* Do not post the same discussion in more than one forum. Duplicate discussions can be frustrating for other members. Try and pick the most relevant forum for your post. If you are unsure put it in Linux - General.
* The best place for your question is in the forum. We get a large number of emails. If your email contains a technical question we will kindly point you to the forums. This also includes using the email forms to advertise or send out survey's. Do however email us when you need to discuss anything private regarding the site that should not be asked in the forums.
* There is no selling allowed in the forums. If you are interested in advertising you can email ads@linuxquestions.org.
* Do not expect LQ members to do your homework - you will learn much more by doing it yourself.
* While almost every question does get an answer, we cannot guarantee a response. Please do not bump your post until 24 hours has past.
* Posts containing information about cracking, piracy, warez, fraud or any topic that could be damaging to either LinuxQuestions.org or any third party will be immediately removed.
* All posts should be in English. This allows our moderators to spot potentially malicious material.
* We would like to stress that you should fully understand what a recommended change may do to your system. You should not give anyone you do not know login information to your system. LinuxQuestions.org cannot be held liable for for anything you do as a result of information obtained at this site.

By becoming a member you agreed to adhere to these guidelines. These guidelines are subject to change and a current version is always available in the forums. If you come across any violations to these guidelines or have any problems navigating the site, do not hesitate to let us know via email or the forums.
http://www.linuxquestions.org/rules.php

 
Old 09-09-2004, 05:42 PM   #20
Stack
Member
 
Registered: Oct 2003
Distribution: FreeBSD
Posts: 325

Rep: Reputation: 30
No offense but you write like your 14. Directed at Hades.
 
Old 09-09-2004, 07:49 PM   #21
R00ts
Member
 
Registered: Mar 2004
Location: Austin TX, USA
Distribution: Ubuntu 11.10, Fedora 16
Posts: 545

Rep: Reputation: 30
Quote:
Originally posted by HadesThunder
I do not know what makes a motherboard tick, but I know when it is faulty and needs replacing. I expect in five years I will be able to build a CPU in my garage and a pentium class motherboard in maybe ten. Why should I slave away for years getting a degree when I can get the same money from the certs I have now.
I'm afraid to inform you that your expectations are unrealistic. Just because you can find out when something is broken doesn't mean that it will lead you to discover how it is built. Does an experienced garage mechanic know how to design a custom V8 engine from scratch? The answer is no.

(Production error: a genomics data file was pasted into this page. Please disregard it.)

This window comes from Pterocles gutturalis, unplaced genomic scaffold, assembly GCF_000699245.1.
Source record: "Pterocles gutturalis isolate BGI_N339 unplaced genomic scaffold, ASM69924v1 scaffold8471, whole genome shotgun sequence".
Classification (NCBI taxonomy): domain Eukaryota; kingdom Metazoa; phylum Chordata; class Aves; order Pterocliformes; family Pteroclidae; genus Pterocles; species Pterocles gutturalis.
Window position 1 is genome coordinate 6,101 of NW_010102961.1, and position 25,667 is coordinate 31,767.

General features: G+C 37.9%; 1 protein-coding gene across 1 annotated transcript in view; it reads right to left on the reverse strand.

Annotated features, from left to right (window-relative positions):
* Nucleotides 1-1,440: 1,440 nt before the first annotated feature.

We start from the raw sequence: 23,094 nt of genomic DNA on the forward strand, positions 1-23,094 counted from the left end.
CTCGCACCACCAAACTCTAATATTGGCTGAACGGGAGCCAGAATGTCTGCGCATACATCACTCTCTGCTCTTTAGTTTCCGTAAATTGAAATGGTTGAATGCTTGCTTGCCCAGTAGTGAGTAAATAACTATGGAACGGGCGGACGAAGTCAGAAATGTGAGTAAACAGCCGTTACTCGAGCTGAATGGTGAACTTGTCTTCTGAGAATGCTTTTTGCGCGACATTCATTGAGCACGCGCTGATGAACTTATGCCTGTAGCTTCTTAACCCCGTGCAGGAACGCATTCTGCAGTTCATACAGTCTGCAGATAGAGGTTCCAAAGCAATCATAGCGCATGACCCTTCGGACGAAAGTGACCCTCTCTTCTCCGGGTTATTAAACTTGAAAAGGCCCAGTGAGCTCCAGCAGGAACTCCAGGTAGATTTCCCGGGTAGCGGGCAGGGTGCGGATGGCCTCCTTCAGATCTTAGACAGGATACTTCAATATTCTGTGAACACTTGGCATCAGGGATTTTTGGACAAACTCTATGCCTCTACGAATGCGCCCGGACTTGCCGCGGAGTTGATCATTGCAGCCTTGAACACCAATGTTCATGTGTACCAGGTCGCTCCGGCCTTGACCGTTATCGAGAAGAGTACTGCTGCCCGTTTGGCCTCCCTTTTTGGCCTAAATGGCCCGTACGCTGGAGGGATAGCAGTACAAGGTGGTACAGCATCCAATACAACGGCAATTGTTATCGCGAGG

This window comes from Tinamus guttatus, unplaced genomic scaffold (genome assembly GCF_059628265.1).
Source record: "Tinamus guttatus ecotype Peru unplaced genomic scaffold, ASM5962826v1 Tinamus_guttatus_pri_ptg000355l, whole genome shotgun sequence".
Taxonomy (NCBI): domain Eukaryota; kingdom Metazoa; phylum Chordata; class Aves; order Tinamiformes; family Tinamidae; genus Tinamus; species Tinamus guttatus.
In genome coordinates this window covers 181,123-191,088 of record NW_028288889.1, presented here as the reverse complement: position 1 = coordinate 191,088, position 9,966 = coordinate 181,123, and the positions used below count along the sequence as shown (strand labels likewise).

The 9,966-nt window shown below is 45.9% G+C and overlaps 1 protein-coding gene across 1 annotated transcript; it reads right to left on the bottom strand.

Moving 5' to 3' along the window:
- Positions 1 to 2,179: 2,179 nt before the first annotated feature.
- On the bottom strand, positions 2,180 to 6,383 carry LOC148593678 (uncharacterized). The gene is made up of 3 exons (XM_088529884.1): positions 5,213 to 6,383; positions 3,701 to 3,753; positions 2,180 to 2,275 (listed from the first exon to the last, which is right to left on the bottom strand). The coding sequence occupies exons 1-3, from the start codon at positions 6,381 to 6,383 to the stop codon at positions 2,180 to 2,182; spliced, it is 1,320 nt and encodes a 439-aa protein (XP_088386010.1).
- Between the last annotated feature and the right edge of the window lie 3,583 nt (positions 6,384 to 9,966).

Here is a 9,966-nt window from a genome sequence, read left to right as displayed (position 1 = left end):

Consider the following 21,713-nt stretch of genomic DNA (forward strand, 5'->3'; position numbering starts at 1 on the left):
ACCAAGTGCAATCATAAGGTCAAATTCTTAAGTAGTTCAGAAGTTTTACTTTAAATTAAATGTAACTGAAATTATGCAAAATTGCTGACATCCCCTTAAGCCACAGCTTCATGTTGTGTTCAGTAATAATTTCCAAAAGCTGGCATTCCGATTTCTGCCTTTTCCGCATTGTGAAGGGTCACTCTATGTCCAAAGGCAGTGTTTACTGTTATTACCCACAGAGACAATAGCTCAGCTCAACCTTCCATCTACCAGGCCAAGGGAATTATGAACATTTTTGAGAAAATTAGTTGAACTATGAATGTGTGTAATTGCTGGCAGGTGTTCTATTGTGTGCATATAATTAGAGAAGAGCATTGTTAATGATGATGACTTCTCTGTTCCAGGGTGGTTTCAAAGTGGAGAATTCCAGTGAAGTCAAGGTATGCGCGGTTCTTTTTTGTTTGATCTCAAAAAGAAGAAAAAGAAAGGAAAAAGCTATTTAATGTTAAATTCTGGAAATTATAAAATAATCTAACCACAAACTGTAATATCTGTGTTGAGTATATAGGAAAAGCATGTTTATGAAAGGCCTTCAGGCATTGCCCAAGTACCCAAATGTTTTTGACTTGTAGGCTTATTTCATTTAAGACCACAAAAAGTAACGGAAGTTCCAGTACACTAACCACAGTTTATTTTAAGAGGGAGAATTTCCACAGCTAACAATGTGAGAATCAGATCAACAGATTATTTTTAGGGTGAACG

I don't know what you mean by "I can build a CPU in my garage". A simple CPU (like for a small calculator) almost anyone with half a brain could design. A VLSI CPU like the Pentium or Athlon processors are designed by hundreds of engineers and a single person couldn't hope to design one by themselves if they spent a lifetime attempting to do so. Do you have any knowledge of how embedded electronic circuits are manufactured? Unless you have a multi-million dollar cleaning lab filled with sophisticated equipment in your garage (which would have to be able to fit at least 20 cars when empty), you are dreaming.


Quote:
Originally posted by HadesThunder
Someone coming out of uni is not likely to be that knowledgable, because most uni students spend most of their time smoking dope or contemplating life. Being a non uni young guy with comptia certs, I spend all my awake time learning, does a uni student?
Not all university students smoke dope and contemplate life, especially not engineering student. And yes I did spend all my awake time learning. I can also assure you that during those 4 years I stayed awake much longer than you.


Quote:
Originally posted by HadesThunder
Anyway, my main point, I screwed up my college and uni years, but I do not accept a hirarchy of life where those that did well when they were young should have a step ahead of those that made it later in life.
So does that mean you were one of those students that smoked pot and contemplated life when you were in university? What do you mean you can't accept that those who did well when they were young have a step ahead? Of course they have a step ahead! If they didn't, then what would be the reason why anyone would try to do well in school? That's not to say that you can't catch up and surpass those people though, given enough time and effort on your part.



Sorry if I'm adding fuel to the fire here tricky, but I just couldn't let some of these comments pass.